guest post by Hollie Mantle
Cyprus doesn’t necessarily strike you as the number one hiking destination, but in fact the dramatic scenery, mountains and coastal paths make it a fantastic place for walkers of any experience level. Here are three tried and tested walks you might want to try (though you can definitely find others, and even accidentally stumble on to others whilst finding these!)
Start Point: Baths of Aphrodite
Distance: 8 kilometres. At the utmost peak you’ll reach 370m.
Best for: This hike is for those who are serious about walking; first timers might want to skip this one and head straight into the Baths of Aphrodite or grab some lunch on the terrace. The walk involves some steep uphill climbs, so pack proper walking gear (and don’t even whisper the word ‘flip flops’). Keen photographers will also enjoy this walk as you’ll get some cracking shots over the Akamas Peninsula; there’s definitely satisfaction to come at the end of the struggle with this one.
Time it takes: 3-4 hours depending on how leisurely you’re planning to amble.
Why it’s great: This is renowned as one of the most beautiful trails in the whole of Cyprus.
How to get here: If travelling from Paphos, take bus 645 from Karavella bus station to Polis. This journey takes roughly 50 minutes and leaves on the hour from 8am. From there, change to the 622 to the Baths of Aphrodite. This takes about 30 minutes and again leaves on the hour.
Where to stay: There are loads of stunning hotels – you can check the reviews on TripAdvisor to see which suits!
Agros Kato Mylos Nature Trail
Start point: Near the Rodon hotel.
Distance: 6 kilometers.
Best for: Seeing vineyards, orchards, and the rose bushes which the small town is famed for – the annual rose festival takes place in May when thousands of roses are picked to make rosewater. There are also feasts, dances, and ceremonies that attract a lot of tourists during this month. This walk is average in terms of difficulty, but is easier than the other two listed, if a little dangerous and slippy at points.
Time it takes: 2 hours.
Why it’s great: Agros is really tiny, with a population of only around 800. This means you can really escape the tourist clap-trap here and get back to nature without touts trying to sell you knock off souvenirs or overpriced restaurants. The locals are warm and welcoming, and you’ll get a taste of what life is like in rural Cyprus whilst gobbling down some of the most glorious food on the whole of the island. The locals have a lot of traditional syrupy sweets which are also worth a try.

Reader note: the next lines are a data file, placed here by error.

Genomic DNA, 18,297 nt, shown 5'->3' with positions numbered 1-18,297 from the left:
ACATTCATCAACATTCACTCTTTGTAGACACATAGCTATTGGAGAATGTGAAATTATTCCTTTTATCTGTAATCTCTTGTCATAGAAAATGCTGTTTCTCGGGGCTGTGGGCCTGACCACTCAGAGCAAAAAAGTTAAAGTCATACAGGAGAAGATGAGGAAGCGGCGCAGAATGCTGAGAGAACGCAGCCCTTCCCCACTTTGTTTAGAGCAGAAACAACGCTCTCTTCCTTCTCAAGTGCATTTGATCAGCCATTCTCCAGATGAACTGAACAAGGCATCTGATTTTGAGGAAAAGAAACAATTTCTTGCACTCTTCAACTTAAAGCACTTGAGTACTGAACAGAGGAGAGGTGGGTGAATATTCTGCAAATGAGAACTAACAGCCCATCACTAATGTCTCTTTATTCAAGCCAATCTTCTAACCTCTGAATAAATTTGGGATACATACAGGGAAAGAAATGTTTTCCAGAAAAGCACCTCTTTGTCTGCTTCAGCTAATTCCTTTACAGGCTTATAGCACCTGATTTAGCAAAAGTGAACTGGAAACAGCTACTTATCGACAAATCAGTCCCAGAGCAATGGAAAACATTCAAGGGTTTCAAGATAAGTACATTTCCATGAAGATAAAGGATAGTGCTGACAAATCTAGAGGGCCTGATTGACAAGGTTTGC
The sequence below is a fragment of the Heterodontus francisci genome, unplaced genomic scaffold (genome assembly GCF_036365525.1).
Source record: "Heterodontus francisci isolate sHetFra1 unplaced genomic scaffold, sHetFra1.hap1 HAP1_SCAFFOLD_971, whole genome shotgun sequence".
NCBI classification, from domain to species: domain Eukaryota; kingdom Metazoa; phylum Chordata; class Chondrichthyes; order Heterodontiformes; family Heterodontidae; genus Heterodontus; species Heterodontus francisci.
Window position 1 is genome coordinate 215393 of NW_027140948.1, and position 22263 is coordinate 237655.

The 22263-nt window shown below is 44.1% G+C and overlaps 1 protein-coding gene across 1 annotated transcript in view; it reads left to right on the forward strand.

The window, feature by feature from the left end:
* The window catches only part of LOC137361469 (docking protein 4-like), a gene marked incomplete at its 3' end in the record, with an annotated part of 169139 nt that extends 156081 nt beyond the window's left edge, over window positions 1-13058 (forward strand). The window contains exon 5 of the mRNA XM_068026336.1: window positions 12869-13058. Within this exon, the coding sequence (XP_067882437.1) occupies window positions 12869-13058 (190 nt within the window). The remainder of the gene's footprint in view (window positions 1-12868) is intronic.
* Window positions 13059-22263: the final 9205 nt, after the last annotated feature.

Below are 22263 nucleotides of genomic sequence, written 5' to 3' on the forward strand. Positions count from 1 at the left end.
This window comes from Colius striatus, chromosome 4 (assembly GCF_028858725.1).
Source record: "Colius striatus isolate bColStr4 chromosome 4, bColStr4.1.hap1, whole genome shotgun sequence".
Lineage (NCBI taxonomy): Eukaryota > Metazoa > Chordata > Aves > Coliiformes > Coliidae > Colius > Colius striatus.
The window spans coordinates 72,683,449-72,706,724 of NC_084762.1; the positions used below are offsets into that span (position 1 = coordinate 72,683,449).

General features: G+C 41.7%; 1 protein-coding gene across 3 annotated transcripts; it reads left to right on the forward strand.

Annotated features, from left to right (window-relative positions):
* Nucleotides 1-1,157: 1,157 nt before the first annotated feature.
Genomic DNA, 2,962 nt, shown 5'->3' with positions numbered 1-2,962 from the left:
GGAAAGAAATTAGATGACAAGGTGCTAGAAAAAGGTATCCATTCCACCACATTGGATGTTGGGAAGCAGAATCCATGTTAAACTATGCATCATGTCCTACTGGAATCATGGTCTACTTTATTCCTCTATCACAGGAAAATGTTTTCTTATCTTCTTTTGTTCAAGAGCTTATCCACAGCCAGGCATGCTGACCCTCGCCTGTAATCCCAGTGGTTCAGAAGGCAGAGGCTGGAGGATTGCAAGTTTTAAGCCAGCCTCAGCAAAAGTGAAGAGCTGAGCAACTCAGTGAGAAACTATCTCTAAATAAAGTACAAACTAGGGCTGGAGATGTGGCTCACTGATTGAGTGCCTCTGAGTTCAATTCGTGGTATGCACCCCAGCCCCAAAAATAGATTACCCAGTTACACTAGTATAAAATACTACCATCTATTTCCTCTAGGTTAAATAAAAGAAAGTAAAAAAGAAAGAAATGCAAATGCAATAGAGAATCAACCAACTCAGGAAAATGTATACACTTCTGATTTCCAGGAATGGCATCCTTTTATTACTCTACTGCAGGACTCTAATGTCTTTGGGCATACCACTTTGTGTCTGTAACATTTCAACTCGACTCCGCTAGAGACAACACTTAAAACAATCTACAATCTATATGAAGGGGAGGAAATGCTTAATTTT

How to get here: 90 minutes from Pathos International Airport – so if you’re not adverse to the idea, rent your own car and drive (there’s not so much in the way of public transport in this area)
Where to stay: Given the size of the place, hotels are few and far between, but you can check out reviews for a few of them here. Rodon is popular with people around Greece who like to get out of the city at the weekends, or for people in the area looking for a great dining experience. The name means ‘rose’ and has added considerably to the economy of the region!
Troodos Trails: Artemis
Starting point: The start is at a small brown hut on the road leading up to Chionistra (Mount Olympus). Take the narrow track immediately to the left of the brown hut (do not follow the signs which suggest it’s the other way – it’s all lies at that point!)
Distance: 7 km. 1850m altitude.
Best for: Great views! This walk is recommended for experienced walkers who are prepared for the rough terrain, or just holidaymakers who fancy a scenic walk and aren’t scared of putting in a little legwork and being careful on the rocks. (Or those with super dodging skills if you decide to go in winter – you might get knocked off the path by passing skiers).
Time it takes: 2-3 hours.
Why it’s great: Goes around Mount Olympus in the Troodos Mountains. This site is often home to weddings, wine lovers coming for tasting sessions and skiers during the winter. You can get some spectacular long distance views when the weather is good(on a really clear day in the winter you can sometimes see out to the coast at Limassol). There are also lots of ruins set into the mountain sides. Best to head out later in the season rather than summer, when the flowers will be in full bloom. (Although don’t go too late, because in winter it won’t be a trail so much as a ski slope).
How to get here: This site is really useful if you’re planning on travelling around by bus. Or rent a car – it’s a 1 hour 15 drive from Pathos International Airport.
Where to stay: You can find a write up of family run hotels and more rural retreats here.